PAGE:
We managed to get some bike lube in a little shop in Dun, which was a great help as both bikes were beginning to sound like Sherman tanks. As we followed the river south in beautiful sunshine and surrounded by stunning scenery my knee which had begun feeling a bit odd the day before was getting to be a bit of a state. From then on I was popping paracetamol and ibuprofen alternatively every couple of hours.
Once we’d passed through Bras-sur-Meuse and rolled into Verdun, which once we’d negotiated the city streets was followed by a switchbacked descent and then climb out and up onto the D903. From there we then took the D904 towards Thiaucourt-Regniéville before cutting across towards Pont-à-Mousson. From then on it was a relatively simple trek down the through Dieulouard and into the traffic chaos of rush hour Nancy. We were happy to have arrived so far ahead of schedule and in daylight, but by the time we’d crossed the City to find our Formula 1 Motel for the night we were damn tired. With our bikes once again locked in the room we headed out and ended up eating spaghetti bolognese with loads of bread and a beer for dinner.
Day Four – Wednesday 25th September
When we checked into the Motel the night before there’d been a bit of banter with the receptionists about the weather forecast, snowline and our chosen route through the Vosges. They obviously thought we were mad! We didn’t know what to expect but the plan was to push on, see how far we could go and if things turned nasty we could fall back and take an extra day to attempt an alternative route.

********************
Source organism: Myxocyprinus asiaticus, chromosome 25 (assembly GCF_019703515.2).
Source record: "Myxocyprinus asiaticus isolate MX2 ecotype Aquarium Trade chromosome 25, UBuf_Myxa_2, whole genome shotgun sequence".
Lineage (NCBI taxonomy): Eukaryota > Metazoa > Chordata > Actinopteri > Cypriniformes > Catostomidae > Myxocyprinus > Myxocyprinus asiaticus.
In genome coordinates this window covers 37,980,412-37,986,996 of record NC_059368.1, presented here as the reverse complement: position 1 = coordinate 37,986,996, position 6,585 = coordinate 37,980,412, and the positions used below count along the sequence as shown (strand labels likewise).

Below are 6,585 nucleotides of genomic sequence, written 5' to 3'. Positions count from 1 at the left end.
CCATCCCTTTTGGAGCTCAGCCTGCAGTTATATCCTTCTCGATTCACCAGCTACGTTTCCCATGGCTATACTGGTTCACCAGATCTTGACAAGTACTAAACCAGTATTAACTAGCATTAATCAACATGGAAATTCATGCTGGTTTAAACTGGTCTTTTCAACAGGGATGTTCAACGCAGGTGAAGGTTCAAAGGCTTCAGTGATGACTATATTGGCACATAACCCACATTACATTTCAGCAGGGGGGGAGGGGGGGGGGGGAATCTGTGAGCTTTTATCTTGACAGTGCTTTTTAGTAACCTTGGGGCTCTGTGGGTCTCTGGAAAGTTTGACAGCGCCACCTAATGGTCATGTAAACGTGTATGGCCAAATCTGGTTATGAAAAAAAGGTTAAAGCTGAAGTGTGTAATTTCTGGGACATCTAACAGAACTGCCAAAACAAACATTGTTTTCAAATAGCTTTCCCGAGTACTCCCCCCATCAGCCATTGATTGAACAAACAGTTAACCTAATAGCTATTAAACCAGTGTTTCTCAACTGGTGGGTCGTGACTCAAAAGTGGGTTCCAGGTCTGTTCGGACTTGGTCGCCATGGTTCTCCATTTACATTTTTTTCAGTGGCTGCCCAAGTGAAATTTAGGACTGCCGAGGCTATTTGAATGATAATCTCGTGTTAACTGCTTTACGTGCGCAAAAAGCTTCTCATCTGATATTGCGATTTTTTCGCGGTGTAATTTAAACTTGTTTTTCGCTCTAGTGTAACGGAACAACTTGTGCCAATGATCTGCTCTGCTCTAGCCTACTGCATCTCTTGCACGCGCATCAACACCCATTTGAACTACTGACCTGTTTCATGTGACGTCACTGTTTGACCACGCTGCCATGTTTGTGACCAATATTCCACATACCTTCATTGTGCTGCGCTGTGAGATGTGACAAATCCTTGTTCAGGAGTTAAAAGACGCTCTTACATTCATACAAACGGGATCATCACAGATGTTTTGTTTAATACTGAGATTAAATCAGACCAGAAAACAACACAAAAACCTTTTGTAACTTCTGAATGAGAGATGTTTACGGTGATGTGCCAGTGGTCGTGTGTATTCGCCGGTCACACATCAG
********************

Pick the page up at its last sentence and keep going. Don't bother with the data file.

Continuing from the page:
With this in mind we had our earliest start to beat the Nancy morning rush hour and we were soon on our way. With a quick stop at a boulangerie for breakfast we were soon heading to Lunéville. From there it was through the departmental roads to Rambervillers. It was about here I began to experience an odd sensation from the back of the bike and had to resign to the fact that we’d had our first puncture of the trip.
After swapping tubes, we were back on the rolling roads to Bruyères, from where the climbing really began. Lunch was taken in the French Ski resort of Gérardmer and after that it was the ascent of Col de la Schlucht (1139m) and then further climbing and traversing along the spectacular Route des Crêtes, which follows the ridges along the north-south backbone. The views are particularly dramatic at the south end of the route, where the road is highest.
The descent down should have taken us to Cernay, but at somepoint we took a wrong turn and ended up well over ten kilometers up the valley from Thann. This was quite depressing because we were both pretty knackered by this point, but we had little choice but to press on. From Thann we did have a tail wind as we rode a dicey and at times hair-raising dual carriage way section towards Mulhouse in the fading light.